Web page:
Carlos Cabral

It’s common among the many areas of knowledge to separate subjects by specialization, dividing efforts between people in order for us to evolve as a species from the contribution of each form of work, each science, or each perspective of reality. However, nobody is an island, and the coronavirus pandemic is a proof of this, having repercussions in psychology, politics and economics. Of course, all of this affects security as well, because when the sense of emergency, haste, and fear start to dictate reality, we stop doing important things, expose ourselves to unnecessary risks, and become an opportunity for criminals to make easy money.

That’s why we, at Tempest, understand the need to share as much content as possible, helping people and businesses protect themselves from cyber-attacks while facing the enormous challenge of balancing personal life and work in a situation like the one we’re in. However, we do not want to recommend what is ideal or indicate what is expensive or impossible. Basically, what we’re going to do in this series is to give tips considering the circumstances, and we intend to do this until this storm passes.

In this first section we look at companies that have faced the challenge of setting up a remote access infrastructure very quickly.

In the Heat of the Moment

Companies whose business doesn’t assume remote working have possibly had (or are currently having) to set up client-to-site VPNs in a hurry. The technology literature talks a lot about the importance of planning and defining security requirements before deployment, but it’s clear that we’re a long way from the ideal, so if you’ve implemented this infrastructure without considering security, it’s perfectly understandable.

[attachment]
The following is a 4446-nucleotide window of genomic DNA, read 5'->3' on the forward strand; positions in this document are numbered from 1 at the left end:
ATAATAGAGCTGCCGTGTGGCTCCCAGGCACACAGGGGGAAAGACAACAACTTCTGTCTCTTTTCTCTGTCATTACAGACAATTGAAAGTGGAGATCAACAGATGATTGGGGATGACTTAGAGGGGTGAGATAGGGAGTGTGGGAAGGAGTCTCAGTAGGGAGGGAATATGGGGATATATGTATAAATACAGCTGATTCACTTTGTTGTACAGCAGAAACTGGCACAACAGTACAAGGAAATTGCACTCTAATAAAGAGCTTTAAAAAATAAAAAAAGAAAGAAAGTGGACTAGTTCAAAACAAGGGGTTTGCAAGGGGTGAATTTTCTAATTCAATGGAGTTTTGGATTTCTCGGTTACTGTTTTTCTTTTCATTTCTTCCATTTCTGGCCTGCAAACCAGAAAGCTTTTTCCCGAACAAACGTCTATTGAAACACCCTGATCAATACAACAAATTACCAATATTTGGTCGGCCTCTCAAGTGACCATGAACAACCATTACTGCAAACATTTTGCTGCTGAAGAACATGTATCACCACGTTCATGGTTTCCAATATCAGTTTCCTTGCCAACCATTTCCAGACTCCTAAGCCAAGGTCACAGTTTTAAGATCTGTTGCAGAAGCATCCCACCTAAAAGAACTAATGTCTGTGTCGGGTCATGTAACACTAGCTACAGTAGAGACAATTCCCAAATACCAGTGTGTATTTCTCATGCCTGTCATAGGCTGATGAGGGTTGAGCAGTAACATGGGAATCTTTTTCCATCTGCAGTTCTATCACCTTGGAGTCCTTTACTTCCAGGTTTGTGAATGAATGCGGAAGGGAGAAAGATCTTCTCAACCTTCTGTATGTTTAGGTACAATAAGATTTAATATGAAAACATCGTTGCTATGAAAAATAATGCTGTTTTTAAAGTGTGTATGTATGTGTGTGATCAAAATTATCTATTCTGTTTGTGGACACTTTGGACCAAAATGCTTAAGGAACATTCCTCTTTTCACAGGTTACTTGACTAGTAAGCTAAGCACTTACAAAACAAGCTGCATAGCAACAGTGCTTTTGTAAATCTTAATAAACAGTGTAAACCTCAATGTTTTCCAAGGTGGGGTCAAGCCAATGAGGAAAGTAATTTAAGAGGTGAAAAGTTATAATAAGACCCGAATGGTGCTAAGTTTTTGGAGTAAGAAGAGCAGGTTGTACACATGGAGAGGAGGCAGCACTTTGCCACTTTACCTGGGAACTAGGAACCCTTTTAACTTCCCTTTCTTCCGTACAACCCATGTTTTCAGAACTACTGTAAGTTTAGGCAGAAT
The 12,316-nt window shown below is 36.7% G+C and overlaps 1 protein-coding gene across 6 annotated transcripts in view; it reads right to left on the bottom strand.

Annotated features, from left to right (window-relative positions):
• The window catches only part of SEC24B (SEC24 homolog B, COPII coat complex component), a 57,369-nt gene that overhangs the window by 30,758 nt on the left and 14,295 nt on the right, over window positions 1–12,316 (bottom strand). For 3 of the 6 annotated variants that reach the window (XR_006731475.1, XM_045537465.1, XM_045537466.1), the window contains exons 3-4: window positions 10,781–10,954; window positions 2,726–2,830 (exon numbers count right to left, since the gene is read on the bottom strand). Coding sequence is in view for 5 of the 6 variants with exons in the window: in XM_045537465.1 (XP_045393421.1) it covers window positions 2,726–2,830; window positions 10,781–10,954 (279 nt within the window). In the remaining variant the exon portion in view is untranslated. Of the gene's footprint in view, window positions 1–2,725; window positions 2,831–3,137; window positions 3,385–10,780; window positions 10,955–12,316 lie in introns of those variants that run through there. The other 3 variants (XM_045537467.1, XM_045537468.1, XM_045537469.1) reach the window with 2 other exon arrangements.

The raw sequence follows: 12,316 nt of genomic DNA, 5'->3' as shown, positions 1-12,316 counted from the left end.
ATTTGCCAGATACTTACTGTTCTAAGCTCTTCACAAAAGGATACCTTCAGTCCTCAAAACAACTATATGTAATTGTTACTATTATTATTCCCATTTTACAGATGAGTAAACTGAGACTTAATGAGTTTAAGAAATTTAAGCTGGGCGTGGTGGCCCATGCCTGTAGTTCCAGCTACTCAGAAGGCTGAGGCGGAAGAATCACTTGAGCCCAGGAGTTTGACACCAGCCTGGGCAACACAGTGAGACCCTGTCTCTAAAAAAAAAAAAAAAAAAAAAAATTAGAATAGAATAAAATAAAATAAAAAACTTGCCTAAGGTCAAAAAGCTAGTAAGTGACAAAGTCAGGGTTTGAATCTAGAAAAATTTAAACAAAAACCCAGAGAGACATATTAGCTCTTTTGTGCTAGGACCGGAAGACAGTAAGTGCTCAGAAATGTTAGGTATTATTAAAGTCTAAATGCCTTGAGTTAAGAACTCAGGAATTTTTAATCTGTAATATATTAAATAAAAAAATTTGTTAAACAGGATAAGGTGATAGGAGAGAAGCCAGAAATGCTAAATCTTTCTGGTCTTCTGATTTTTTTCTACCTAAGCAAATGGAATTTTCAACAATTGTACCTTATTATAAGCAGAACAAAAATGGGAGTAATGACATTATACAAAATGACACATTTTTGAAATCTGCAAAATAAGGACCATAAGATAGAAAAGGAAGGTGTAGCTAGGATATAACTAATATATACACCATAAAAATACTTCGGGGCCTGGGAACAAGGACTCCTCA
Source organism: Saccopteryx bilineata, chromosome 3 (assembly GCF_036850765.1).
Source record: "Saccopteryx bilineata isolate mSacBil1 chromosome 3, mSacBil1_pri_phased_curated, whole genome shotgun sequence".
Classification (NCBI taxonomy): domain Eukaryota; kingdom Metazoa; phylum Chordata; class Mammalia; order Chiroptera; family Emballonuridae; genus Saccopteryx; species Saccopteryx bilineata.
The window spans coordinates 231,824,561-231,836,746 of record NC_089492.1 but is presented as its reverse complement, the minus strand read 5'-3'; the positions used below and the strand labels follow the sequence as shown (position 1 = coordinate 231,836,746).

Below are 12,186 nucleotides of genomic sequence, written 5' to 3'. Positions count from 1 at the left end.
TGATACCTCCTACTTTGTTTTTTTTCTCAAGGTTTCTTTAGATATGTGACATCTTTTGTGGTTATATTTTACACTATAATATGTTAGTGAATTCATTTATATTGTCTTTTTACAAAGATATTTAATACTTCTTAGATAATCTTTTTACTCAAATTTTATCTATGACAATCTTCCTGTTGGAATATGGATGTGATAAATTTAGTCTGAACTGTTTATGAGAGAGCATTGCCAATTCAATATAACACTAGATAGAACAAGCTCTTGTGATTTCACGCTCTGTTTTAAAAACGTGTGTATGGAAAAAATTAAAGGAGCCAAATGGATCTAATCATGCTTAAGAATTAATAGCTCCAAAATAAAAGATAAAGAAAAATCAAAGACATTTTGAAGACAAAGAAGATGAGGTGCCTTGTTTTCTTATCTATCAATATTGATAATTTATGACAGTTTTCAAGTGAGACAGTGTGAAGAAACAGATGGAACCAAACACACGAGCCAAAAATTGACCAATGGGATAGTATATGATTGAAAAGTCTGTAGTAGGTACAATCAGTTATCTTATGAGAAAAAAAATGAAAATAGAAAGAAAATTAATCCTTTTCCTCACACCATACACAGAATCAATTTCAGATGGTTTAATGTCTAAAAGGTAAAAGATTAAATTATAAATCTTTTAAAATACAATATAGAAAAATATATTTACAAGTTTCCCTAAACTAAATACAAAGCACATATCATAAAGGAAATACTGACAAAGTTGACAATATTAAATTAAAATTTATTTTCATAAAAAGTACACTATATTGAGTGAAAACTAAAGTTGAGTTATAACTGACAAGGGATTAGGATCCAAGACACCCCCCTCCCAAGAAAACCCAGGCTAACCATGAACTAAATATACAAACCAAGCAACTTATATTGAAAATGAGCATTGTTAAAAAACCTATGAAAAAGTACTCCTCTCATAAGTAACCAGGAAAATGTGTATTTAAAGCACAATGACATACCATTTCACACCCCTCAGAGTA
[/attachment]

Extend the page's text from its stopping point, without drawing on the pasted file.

Getting everyone to work from home is the priority, but as soon as this phase is over special attention needs to be paid to a few points such as authentication, vulnerability management, exposure, review of access permissions, and monitoring. All are very critical and cannot be neglected, but “the order of factors” depends a lot on your context and the experts you have at your disposal.


If the situation is new for you who have put the infrastructure in place, imagine for the users. Many people are scared, thinking about their elders, how to deal with the children at home, and other essentially human things. So don’t expect that everyone will create long, unique, complex passwords and that they will be stored in a protected place.

We often say in posters and awareness emails that “security is everyone’s duty”, but you can’t count on that in contingencies like this. In this situation the security officer needs to consider this issue.

The way forward is to implement a two-factor authentication solution (look for 2FA) especially in the VPN product, as this creates one more barrier against a common attack: when the criminal tries to break into the network using a repository of passwords leaked in other incidents.

There are several 2FA products to suit all budget sizes, including free versions.


Recently a study was released finding that some criminal groups specialize in exploiting vulnerabilities in VPN products from multiple manufacturers. These attacks were the starting point for establishing persistence and stealing information from a large number of companies.

Keeping systems up to date is something that should be prioritized in technologies that are in contact with the Internet, and VPN systems may be the most critical point in your infrastructure at this point, because what attracts the interest of attackers is that if he manages to circumvent the security of this mechanism, he can, among other things, pass himself off as a legitimate user accessing the corporate network.

The use of 2FA can make attacks like these more difficult, but it doesn’t solve all problems. It’s important to consider that it’s common to have the VPN platform exchange information with other important services, such as the domain controller that authenticates users. Exploiting vulnerabilities in these technologies can serve as a pivot to attack other internal systems.

In addition to updating systems, it’s necessary to parameterize technologies in such a way as to avoid insecure configurations. An essential part of this, for example, is to change default passwords or remove unnecessary access.